What you need to know
- Qualcomm's Snapdragon Twitter account has jumped onto a Twitter meme and suggested companies shouldn't make their own chips.
- Someone forgot that Apple's own chips are very much faster than Qualcomm's Snapdragon.
Has anything good ever come from a company trying to get involved with a Twitter meme? Qualcomm's Snapdragon account, the one related to its own chips that are found in Android phones, is the latest to find out why companies should steer clear of this stuff. And it seems blissfully unaware.
Taking to Twitter to get involved with the whole red flag meme — and it went horribly wrong.
The red flag meme is pretty simple. People tweet red flag emojis and some text that should be a red flag. Told you it was simple.
And then, this happened.
"We've decided to make our own smartphone SoC instead of using Snapdragon" 🚩🚩🚩🚩🚩🚩🚩🚩🚩🚩🚩🚩🚩🚩🚩🚩🚩🚩🚩🚩🚩"We've decided to make our own smartphone SoC instead of using Snapdragon" 🚩🚩🚩🚩🚩🚩🚩🚩🚩🚩🚩🚩🚩🚩🚩🚩🚩🚩🚩🚩🚩— Snapdragon (@Snapdragon) October 13, 2021October 13, 2021
That would be cool and all, except there's one company that's very good at making SoC — System on Chip — right now. And it isn't Qualcomm making the Snapdragon.
It's Apple. Apple is the company making stellar SoC, absolutely beasting Snapdragon chips in the process. In fact, Snapdragon chips are so last year that even Google is making its own SoC now.
Well OK then.
Maybe whoever's running the Snapdragon Twitter account should check out our collection of the best iPhones you can buy right now.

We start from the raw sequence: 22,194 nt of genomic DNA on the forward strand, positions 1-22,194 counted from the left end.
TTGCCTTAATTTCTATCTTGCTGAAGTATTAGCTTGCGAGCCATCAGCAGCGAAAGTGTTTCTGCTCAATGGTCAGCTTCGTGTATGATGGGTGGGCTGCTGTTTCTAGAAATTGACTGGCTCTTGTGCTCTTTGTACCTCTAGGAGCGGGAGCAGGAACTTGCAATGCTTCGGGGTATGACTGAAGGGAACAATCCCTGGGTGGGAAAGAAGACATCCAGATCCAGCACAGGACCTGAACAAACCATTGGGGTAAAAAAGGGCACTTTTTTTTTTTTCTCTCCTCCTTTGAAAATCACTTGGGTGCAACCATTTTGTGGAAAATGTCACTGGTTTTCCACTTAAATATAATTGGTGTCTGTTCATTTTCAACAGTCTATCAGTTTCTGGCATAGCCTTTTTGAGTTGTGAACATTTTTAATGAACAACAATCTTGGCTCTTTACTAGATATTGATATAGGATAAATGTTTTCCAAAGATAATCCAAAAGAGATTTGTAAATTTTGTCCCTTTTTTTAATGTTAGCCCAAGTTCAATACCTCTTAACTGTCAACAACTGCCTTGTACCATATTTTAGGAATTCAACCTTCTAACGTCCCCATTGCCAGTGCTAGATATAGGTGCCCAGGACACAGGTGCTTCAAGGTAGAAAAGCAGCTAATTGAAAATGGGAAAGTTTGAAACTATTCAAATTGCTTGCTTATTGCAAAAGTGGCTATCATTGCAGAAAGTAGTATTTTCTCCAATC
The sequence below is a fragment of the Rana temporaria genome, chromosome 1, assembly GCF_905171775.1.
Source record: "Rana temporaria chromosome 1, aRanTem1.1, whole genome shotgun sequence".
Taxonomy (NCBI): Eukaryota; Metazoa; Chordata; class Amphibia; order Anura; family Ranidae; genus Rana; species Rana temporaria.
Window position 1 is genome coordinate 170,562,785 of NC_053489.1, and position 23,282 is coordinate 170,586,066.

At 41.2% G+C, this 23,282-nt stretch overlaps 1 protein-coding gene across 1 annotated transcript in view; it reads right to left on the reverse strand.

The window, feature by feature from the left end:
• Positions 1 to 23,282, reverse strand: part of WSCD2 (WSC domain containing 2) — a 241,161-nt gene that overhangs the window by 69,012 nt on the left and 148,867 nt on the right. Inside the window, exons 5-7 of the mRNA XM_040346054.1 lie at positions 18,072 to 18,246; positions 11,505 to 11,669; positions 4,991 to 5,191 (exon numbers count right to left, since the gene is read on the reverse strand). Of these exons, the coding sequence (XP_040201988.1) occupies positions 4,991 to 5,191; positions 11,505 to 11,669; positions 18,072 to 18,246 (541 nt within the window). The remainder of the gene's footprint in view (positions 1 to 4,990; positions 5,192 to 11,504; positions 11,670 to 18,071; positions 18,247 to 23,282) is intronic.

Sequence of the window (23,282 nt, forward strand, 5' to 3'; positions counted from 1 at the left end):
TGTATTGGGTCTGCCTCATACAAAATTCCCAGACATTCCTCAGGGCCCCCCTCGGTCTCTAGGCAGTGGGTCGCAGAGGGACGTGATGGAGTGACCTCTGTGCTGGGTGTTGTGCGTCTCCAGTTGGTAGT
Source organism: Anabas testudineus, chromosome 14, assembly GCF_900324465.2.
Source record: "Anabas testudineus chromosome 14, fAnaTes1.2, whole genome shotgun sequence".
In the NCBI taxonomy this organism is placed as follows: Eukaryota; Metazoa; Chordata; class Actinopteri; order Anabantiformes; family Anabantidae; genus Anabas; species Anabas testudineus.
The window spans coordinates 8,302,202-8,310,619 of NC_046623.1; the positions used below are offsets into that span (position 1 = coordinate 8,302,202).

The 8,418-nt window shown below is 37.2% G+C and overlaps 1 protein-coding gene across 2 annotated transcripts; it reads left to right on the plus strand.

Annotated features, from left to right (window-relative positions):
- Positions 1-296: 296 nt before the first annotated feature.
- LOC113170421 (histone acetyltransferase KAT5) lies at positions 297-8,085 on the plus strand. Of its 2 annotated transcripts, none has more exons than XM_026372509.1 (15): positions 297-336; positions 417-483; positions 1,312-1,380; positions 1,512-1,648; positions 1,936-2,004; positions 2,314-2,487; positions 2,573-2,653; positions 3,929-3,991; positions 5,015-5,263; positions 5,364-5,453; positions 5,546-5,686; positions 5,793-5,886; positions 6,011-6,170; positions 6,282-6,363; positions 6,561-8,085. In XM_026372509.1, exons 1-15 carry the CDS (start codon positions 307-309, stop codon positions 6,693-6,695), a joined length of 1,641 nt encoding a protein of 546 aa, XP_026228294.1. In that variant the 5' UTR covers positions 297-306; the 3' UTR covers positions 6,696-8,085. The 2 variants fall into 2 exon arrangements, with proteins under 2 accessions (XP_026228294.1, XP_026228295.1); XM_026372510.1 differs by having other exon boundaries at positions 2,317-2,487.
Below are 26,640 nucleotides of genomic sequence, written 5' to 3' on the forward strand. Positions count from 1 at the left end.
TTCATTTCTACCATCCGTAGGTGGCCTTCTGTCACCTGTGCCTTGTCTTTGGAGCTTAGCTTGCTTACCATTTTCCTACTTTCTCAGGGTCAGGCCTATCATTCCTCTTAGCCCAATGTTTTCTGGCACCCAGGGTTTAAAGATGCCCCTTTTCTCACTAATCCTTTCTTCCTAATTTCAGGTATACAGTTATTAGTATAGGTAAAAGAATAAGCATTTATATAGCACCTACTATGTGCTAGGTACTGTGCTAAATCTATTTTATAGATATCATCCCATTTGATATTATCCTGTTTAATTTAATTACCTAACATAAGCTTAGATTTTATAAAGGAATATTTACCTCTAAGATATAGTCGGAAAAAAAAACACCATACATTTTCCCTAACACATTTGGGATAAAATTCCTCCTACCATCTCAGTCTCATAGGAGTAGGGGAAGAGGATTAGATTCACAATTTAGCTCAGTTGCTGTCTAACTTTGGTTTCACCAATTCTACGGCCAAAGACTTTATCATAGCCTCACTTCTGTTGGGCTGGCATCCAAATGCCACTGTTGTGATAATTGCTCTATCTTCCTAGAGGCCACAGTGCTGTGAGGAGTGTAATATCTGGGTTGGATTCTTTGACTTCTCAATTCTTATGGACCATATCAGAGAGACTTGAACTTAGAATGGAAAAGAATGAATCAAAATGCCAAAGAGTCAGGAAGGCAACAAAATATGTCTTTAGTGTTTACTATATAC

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Oliver Haslam has written about Apple and the wider technology business for more than a decade with bylines on How-To Geek, PC Mag, iDownloadBlog, and many more. He has also been published in print for Macworld, including cover stories. At iMore, Oliver is involved in daily news coverage and, not being short of opinions, has been known to 'explain' those thoughts in more detail, too.
Having grown up using PCs and spending far too much money on graphics card and flashy RAM, Oliver switched to the Mac with a G5 iMac and hasn't looked back. Since then he's seen the growth of the smartphone world, backed by iPhone, and new product categories come and go. Current expertise includes iOS, macOS, streaming services, and pretty much anything that has a battery or plugs into a wall. Oliver also covers mobile gaming for iMore, with Apple Arcade a particular focus. He's been gaming since the Atari 2600 days and still struggles to comprehend the fact he can play console quality titles on his pocket computer.